Improving seasonal precipitation forecast for agriculture in the Orinoquía Region of Colombia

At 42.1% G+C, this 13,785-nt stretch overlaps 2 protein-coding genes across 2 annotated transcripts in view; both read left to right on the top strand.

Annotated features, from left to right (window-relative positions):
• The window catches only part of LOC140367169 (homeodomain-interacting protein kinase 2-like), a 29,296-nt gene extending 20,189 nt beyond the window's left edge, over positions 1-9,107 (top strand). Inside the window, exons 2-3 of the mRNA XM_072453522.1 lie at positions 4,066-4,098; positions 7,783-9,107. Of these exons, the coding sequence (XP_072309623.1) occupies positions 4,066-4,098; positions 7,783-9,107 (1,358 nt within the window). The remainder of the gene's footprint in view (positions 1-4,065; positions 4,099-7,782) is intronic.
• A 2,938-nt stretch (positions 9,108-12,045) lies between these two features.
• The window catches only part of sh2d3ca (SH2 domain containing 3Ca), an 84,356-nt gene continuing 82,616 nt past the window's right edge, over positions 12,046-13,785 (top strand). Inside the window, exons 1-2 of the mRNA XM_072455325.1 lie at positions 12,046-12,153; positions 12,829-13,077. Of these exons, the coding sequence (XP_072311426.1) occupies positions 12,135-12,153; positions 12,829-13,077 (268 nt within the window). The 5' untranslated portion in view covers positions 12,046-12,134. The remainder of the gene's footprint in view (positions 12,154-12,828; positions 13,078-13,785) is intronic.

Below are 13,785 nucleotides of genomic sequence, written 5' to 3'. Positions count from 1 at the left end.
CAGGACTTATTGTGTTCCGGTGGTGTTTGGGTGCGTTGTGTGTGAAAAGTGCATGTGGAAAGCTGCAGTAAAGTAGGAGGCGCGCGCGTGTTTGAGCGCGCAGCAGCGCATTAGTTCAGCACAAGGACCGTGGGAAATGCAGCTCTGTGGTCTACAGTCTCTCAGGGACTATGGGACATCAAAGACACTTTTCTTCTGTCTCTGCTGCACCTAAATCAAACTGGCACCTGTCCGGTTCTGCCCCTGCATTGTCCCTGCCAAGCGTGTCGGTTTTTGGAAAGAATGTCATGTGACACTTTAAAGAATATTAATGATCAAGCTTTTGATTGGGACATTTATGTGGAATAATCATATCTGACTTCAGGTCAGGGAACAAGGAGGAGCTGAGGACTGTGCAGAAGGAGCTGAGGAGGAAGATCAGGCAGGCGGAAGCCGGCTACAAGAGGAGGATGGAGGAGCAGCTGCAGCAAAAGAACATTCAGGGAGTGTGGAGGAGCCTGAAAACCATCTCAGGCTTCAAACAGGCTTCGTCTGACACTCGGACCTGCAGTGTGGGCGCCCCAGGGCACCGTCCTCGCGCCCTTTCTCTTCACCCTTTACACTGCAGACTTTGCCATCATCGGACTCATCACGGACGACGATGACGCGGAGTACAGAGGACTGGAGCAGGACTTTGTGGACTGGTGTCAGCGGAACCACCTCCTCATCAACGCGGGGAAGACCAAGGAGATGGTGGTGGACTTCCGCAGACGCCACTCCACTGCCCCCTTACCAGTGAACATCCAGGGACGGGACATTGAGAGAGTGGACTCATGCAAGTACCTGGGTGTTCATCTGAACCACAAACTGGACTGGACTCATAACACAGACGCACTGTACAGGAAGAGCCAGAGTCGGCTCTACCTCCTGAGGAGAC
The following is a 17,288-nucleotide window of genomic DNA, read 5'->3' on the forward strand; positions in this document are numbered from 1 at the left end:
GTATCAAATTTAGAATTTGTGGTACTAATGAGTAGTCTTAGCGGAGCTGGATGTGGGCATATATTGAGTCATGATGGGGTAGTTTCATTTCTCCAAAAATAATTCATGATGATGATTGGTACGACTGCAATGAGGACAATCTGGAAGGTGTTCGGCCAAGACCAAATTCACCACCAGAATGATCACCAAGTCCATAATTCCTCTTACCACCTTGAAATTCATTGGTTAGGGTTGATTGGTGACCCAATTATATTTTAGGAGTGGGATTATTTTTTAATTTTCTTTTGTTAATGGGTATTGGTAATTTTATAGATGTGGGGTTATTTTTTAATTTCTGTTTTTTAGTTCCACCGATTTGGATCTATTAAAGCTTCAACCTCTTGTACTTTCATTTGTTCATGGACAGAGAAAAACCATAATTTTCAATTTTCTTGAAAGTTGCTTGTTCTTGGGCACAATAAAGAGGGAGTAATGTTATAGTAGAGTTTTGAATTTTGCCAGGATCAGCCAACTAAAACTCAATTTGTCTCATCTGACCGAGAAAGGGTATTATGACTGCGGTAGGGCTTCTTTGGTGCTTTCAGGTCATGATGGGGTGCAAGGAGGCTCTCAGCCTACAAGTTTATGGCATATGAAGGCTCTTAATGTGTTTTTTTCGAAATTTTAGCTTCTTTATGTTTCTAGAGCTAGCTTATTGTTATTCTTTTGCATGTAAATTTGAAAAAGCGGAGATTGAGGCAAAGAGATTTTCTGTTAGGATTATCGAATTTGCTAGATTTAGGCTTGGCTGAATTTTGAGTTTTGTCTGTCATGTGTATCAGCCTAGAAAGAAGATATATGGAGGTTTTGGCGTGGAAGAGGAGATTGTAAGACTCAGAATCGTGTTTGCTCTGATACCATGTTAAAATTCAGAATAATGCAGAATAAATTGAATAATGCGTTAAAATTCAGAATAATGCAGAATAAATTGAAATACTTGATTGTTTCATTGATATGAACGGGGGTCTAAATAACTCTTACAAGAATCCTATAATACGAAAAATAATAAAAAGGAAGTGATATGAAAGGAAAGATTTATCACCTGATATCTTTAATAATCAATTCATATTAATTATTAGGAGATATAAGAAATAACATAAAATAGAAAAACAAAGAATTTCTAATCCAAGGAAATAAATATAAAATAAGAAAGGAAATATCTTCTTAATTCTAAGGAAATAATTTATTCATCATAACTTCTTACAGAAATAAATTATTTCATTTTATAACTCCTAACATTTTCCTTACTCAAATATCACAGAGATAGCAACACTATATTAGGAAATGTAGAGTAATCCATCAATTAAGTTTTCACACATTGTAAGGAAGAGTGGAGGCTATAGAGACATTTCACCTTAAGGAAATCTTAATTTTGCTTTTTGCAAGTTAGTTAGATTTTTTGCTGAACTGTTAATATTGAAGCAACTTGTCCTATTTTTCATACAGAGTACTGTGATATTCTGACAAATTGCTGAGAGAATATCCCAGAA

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Canonical correlation analysis (CCA) is used to improve the skill of seasonal forecasts in the Orinoquia region, where over 40% of Colombian rice is produced. Seasonal precipitation and frequency of wet days are predicted, as rice yields simulated by a calibrated crop model are better correlated with wet-day frequency than with precipitation amounts in June-August (JJA). Prediction of the frequency of wet days, using as predictors variables from the NCEP Climate Forecast System, version 2 (CFSv2), results in a forecast with higher skill than models predicting seasonal precipitation amounts. Using wet-day frequency as an alternative climate variable reveals that the distribution of daily rainfall is both more relevant for rice yield variability and more skillfully predicted than seasonal precipitation amounts. Forecast skill can also be improved by using the Climate Hazards Infrared Precipitation with Stations (CHIRPS) merged satellite-station JJA precipitation as the predictand in a CCA model, especially if the predictor is CFSv2 vertically integrated meridional moisture flux (VQ). The probabilistic hindcast derived from the CCA model using CHIRPS as the predictand can successfully discriminate above-normal, normal, and below-normal terciles of over 80% of the stations in the region. This is particularly relevant for stations that, due to discontinuity in their time series, are not included in station-only CCA models but are still in need of probabilistic seasonal forecasts. Finally, CFSv2 VQ performs better than precipitation as the predictor in CCA, which we attribute to CFSv2 being more internally consistent in regards to sea surface temperature (SST)-forced VQ variability than to SST-forced precipitation variability in the Orinoquia region.
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